As University of Minnesota students rushed along a rainy Northrop Mall to their morning classes this Wednesday, a raincoat-clad line of more than 100 of their classmates stood resilient.
Winding down from Northrop Plaza and angling as far as Tate Laboratory of Physics, the line was full of students waiting to get their hands on used bikes, furniture, dorm supplies and artwork.
This fall marks the University of Minnesota ReUse Program’s third ReUse-A-Palooza event, an effort to make the University community aware of the many alternatives to buying new.
Sophomore Nathan Weber arrived at Northop Plaza at 9:30 a.m., an hour and a half before the sale started, to secure the first spot in line.
He admitted that the opportunity to reuse was not the main attraction for him.
“Cost is definitely a driving factor here,” Weber said. “Seeing as the discounts they’re having here is anywhere from $10 to $50 … I have no problem with buying a used bike.”
Almost all of the bikes were gone within a half hour.
The ReUse Program started in 1993 as a small recycling initiative based in Minneapolis, said Stacey White, the ReUse Program manager. Over time, the group began selling gently used items to University faculty and staff members.
As word spread, the program began catering to students as well as the general public. It soon had its own warehouse in the Southeast Como neighborhood, where it continues to sell reusable items every Thursday.
The only problem with this facility, White said, is it’s far from the heart of campus.
“We just don’t get the traffic that we’d really like to see,” White said.
Since its debut at Beautiful U Day 2011, ReUse-A-Palooza has been the ReUse Program’s way to reach out to the University community from a centralized location.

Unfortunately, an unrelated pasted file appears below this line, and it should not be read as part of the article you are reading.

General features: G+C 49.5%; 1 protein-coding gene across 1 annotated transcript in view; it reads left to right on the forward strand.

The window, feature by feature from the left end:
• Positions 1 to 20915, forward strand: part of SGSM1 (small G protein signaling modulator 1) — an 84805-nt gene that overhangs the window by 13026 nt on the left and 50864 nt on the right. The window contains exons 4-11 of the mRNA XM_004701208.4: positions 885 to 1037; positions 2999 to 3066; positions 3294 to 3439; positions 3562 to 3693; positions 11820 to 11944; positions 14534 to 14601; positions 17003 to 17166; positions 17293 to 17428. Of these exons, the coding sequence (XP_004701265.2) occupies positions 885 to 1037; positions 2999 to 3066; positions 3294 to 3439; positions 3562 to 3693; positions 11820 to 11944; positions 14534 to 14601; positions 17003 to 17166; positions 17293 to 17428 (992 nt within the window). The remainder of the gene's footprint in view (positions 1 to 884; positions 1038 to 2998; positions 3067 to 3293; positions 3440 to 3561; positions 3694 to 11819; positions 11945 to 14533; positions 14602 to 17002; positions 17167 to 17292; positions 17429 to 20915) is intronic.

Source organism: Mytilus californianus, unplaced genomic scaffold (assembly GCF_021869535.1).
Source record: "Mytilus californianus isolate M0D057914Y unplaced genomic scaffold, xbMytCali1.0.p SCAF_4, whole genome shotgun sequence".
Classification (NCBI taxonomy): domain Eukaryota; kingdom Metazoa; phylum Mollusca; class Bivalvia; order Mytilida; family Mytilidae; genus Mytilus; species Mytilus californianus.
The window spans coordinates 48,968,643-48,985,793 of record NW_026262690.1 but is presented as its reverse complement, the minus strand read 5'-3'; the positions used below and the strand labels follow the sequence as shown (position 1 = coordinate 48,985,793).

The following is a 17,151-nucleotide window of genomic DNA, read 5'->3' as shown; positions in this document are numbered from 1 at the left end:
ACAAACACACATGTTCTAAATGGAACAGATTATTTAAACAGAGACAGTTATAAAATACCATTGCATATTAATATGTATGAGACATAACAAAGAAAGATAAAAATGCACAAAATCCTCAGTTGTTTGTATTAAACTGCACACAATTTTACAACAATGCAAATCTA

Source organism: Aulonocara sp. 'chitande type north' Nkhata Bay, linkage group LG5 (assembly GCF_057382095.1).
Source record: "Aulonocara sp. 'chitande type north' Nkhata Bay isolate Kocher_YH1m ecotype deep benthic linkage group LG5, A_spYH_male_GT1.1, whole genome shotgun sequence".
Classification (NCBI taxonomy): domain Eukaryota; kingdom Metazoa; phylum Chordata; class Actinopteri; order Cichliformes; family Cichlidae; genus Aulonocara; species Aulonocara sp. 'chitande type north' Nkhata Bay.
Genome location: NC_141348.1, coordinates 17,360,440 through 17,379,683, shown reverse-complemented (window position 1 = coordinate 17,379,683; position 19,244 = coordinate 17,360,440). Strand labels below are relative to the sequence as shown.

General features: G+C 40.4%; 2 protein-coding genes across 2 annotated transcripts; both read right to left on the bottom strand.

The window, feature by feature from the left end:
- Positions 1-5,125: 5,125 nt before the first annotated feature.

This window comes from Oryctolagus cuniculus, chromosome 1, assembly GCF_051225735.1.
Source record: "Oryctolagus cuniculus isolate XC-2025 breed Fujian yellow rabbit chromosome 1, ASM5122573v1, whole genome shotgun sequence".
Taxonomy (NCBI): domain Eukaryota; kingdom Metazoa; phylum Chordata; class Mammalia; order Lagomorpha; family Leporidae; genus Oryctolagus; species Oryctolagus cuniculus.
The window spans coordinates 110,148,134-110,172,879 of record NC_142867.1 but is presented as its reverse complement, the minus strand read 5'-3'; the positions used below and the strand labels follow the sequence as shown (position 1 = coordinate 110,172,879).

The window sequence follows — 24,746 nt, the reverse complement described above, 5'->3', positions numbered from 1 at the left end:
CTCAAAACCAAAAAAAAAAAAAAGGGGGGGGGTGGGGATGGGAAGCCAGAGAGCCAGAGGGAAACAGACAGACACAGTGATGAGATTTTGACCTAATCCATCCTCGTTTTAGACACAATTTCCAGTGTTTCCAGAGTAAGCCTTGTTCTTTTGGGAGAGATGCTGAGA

Although the program advertised little for the event, the sale attracted many students by word of mouth. By the time the yellow tape of the bike sale was lifted at 11 a.m., more than 100 students had lined up in the plaza.
To avoid congestion and chaos, students were released into the bike area in groups of 10 to 15. This new technique along with clearly-marked lines and boundaries set up this year prevented a recurrence of last year’s scramble for bikes, White said.
In the past, the ReUse Program has partnered with Re-Cycle Bike Shop at bike sale events. As the face of the year-old U of M Bike Center, the Hub Bike Co-op stepped in to look over the used bikes.
Between checking tire alignment and repositioning the forks on students’ bikes, Hub Coordinator Ben Fulmer-Erickson told students about necessary investments they should make. He predicted the relative costs of new chains or brake tune-ups.
The Hub Bike Co-op worked with the ReUse Program in the past by gathering and repairing bikes for resale, Fulmer-Erickson said. This event was an opportunity for the organizations to strengthen their partnership while informing the campus community about reuse options.
“A lot of places do ‘either or,’ like used or new. We kind of do a lot of both,” Fulmer-Erickson said. “So I think that having that comprehensive perspective … is helpful to them, and they are helpful to us in providing these sorts of opportunities.”
In addition to the Hub’s basic checks at the event, the center offered students a discounted tune-up at its Oak Street location.
Biomedical engineering sophomore Lyndsay Gusek works as a community advisor in Middlebrook Hall, where many bikes have recently been stolen.
She said she came to the event to find an affordable bike that she felt comfortable leaving outside throughout the year.
After arriving an hour early for the chance to scope out as many bikes as possible, Gusek said the turnout made waiting for the event more enjoyable.
“Even waiting out in the rain here, everyone’s anticipating getting in here to buy the bikes,” Gusek said. “Being here just trying to get a good deal is fun. I can also get a good bike, but that’s almost secondary.”